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(Photo from Rebel Randi's journeys. See more below!)

October 4th Edition

In This Issue:

Riding BE-cause ~ Charitable & Educational Events in the Carolinas

Lil' Weather

Free Thinking with FancyFree

You're invited to be a TCR Storyteller

Bub: September Rides with the Carolina Pro Riders

Your Myrtle Beach Discount Card

Rebel Randi: Road Journal Entry #9

Loose Talk with Jon

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The Little Weather Quickie for the Greater Charlotte Area

for Week of October 5-11, 2016

Wednesday 74h & cloudy, Thursday 76h & p-cloudy, Friday 70h & 60% showers, Saturday 74h & 90% rain/wind, Sunday 75h & sunny, Monday 74h & sunny, Tuesday 77h & sunny (as per on 10/4/16)

Gravel response ....

I threw out the subject of riding on gravel in last week's edition of The Carolina Rider Weekly Magazine and heard from Gary H who said: "Like riding on a road full of marbles! Here in mountains of Virginia it is always harry after rain storms! Be careful out there!!"

Do you have an aversion to riding on gravel ... or do you take on all roads that come in your path with full gusto and grit?

Share your experience

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The CPRs were pretty busy during the month of Sept, even through the hot days during most of the month. Early in the month we rode on mostly US 58 in Virginia to Bristol and back.  Charley’s daughter and husband have a cabin near Boone so we rode up there---taking numerous “short cuts” and arrived at the cabin just before dark.  Next morning we rode over to Slatery’s Restaurant for breakfast----ummmm, family style so chow down!!

Then headed up NC 16 toward Virgina.  16 is know as “The Back of the Dragon” and it is twisty and mountainous. CPR kind of road. Connected with US 58 which is famous as the Troubadour Road or Country Music Highway. We certainly enjoyed the musical turns, twists and up and down nature of the road.  Video #1 has a short segment of some of our ride.  We were trying to figure how many curves we had ridden so counted a few 0.1 mile segments as we rode and it varied between 10 to 15 for each segment. We rode about 200 miles and allowing for the straight stretches, we guesstimated 5 to 7 thousand curves we had done. ..and we’re looking for more-----!!!  On the way home we rode US 421 which is known as the “Snake,” of which we will ride in another Sept foray.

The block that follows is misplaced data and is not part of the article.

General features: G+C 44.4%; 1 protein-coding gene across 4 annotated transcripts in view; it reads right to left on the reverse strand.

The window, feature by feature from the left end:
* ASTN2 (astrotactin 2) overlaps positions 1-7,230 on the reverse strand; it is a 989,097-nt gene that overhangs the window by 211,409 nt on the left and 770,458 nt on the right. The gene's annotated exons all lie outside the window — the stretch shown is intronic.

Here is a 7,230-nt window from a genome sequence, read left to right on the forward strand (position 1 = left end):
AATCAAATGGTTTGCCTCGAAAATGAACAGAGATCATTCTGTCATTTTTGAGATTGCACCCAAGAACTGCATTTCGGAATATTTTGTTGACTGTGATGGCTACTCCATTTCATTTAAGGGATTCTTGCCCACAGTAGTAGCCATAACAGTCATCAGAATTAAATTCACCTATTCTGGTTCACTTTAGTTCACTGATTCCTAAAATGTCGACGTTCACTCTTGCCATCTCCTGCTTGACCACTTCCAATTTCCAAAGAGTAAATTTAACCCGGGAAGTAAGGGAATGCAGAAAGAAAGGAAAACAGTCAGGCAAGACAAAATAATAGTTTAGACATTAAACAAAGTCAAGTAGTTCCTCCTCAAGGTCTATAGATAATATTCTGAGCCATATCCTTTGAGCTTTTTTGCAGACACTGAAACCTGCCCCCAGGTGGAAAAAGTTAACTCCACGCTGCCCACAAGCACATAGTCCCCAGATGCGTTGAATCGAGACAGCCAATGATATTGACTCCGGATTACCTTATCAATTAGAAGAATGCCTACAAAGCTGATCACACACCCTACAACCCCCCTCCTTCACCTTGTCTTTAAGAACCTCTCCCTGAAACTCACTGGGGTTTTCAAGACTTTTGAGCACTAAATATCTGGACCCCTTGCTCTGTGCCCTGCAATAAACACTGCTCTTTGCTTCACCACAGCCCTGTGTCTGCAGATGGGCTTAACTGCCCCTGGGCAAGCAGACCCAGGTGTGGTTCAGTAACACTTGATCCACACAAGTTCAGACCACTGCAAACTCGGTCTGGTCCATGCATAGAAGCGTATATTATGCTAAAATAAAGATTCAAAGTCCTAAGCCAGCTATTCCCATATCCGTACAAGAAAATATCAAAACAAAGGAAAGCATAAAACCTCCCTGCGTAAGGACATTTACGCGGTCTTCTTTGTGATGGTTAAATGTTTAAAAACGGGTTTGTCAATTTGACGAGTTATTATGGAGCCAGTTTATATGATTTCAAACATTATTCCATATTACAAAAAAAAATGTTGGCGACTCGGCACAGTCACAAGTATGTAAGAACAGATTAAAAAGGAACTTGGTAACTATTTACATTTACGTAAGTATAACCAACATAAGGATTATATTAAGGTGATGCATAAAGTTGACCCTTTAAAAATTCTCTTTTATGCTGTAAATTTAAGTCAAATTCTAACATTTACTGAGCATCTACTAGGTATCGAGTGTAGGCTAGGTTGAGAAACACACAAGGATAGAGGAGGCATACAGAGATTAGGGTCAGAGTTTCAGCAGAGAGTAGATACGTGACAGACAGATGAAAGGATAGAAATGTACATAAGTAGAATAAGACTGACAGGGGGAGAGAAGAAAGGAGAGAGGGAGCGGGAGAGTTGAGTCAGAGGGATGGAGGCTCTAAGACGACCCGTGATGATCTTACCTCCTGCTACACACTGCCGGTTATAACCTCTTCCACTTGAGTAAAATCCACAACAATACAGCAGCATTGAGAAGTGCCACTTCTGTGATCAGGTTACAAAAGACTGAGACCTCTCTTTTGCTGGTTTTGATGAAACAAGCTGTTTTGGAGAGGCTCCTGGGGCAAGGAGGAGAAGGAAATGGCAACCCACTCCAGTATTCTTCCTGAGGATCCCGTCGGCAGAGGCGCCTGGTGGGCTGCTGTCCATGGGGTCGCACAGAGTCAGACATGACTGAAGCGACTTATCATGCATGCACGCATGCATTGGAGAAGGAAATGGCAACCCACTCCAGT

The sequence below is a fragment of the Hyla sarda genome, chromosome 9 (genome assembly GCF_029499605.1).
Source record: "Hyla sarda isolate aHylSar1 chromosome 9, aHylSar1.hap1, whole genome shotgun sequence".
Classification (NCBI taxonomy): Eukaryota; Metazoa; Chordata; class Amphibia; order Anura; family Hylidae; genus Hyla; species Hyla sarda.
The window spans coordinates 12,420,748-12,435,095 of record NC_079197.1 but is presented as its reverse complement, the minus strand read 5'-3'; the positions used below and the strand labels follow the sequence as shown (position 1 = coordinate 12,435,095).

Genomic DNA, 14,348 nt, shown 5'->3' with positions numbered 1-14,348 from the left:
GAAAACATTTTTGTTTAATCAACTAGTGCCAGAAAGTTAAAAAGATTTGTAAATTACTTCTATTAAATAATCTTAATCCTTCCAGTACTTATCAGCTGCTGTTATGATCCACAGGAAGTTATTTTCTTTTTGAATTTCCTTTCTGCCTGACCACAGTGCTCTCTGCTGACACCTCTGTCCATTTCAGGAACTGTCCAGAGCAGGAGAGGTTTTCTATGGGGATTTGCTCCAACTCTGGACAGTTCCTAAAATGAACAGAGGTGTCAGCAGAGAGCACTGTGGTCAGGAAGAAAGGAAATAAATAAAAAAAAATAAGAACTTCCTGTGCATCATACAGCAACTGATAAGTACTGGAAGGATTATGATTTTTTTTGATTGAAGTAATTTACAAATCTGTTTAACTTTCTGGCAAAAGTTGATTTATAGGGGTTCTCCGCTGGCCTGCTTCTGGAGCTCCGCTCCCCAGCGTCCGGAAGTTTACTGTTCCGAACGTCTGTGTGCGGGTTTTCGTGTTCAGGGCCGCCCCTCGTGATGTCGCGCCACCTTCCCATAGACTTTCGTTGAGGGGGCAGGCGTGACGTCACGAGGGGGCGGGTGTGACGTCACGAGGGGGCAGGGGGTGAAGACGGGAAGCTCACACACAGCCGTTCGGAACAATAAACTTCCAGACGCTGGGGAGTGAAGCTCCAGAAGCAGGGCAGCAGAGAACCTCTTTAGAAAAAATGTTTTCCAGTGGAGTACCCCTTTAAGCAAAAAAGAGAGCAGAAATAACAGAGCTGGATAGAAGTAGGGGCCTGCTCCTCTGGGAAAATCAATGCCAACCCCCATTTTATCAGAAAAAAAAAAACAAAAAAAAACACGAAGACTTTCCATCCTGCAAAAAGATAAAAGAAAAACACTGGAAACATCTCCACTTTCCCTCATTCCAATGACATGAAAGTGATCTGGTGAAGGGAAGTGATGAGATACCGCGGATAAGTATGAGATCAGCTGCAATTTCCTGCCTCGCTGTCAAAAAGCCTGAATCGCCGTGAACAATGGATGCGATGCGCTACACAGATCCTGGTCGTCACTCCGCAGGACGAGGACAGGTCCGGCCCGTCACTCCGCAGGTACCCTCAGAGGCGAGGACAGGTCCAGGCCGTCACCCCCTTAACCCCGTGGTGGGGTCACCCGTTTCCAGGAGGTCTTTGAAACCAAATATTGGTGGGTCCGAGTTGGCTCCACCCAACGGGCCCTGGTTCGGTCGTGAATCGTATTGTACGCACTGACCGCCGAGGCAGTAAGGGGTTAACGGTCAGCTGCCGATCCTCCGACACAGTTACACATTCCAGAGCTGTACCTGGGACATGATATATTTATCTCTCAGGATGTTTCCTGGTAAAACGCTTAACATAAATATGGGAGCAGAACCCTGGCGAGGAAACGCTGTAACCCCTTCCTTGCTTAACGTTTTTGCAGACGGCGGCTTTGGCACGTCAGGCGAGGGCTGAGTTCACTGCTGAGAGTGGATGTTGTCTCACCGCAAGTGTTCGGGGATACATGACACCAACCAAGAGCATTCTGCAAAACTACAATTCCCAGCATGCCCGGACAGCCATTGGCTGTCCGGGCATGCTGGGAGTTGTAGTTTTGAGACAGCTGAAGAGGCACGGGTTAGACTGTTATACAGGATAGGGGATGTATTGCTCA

Our second ride of the month we rode on old NC 105 from Lake James near Marion NC to Linville Falls.  This road starts off at Lake James as a typical beautiful NC paved road, but after a few miles becomes a dirt road and not a very nice dirt road at that.  As you can see in the video that it took a bite at one of the CPRs.  John had never ridden this road and after hearing us talk about it several times he said he’d like to see for himself.  We reminded him that Charley and myself had been down once on it and did not have real fond memories of it, even tho we had been on it several times since.  But he still wanted to ride it so we planned a day to do it and also walk from a parking area to see the falls. Originally I wasn’t going to tape it as I knew it was so rough that the video would be near useless, but then decided to attach the camera to my helmet and use my body as a shock absorber. Glad I did. The segment shown of our ride shows the more dramatic side of the ride as well as the beautiful spot that overlooks the falls.  We didn’t see the falls per say, just the upper part of them, but the walk to this spot was half a mile, 1 mile round trip, and the walk to the lower part of the falls was 3/4 mile, 1 1/2 miles round trip, so we opted for the shorter journey, well 3 of us anyway so Mickey said he’d go with the majority.  The lower falls involved a steep trail and any trail is rough in cycle boots much less elevation changes thrown in. Going to see the falls is worth the trip and it is much easier if you get on old 105 at the village of Linville Falls. The road even tho dirt, is much better maintained and smooth. Several trails start off of it as well as access to the falls so the Forest Service takes good care of it. It is only after the trail heads and falls viewing areas that the road becomes such a challenge. Several years ago Mickey and I were coming up from Lake James and a Forest Service truck driver stopped us. Said he recommended that we not go further as it was rough.  After he pulled off we discussed it and determined that it couldn’t be any worse than what we’d already covered and it wasn’t! Guess the truck driver hadn’t been on the lower part of the road in awhile.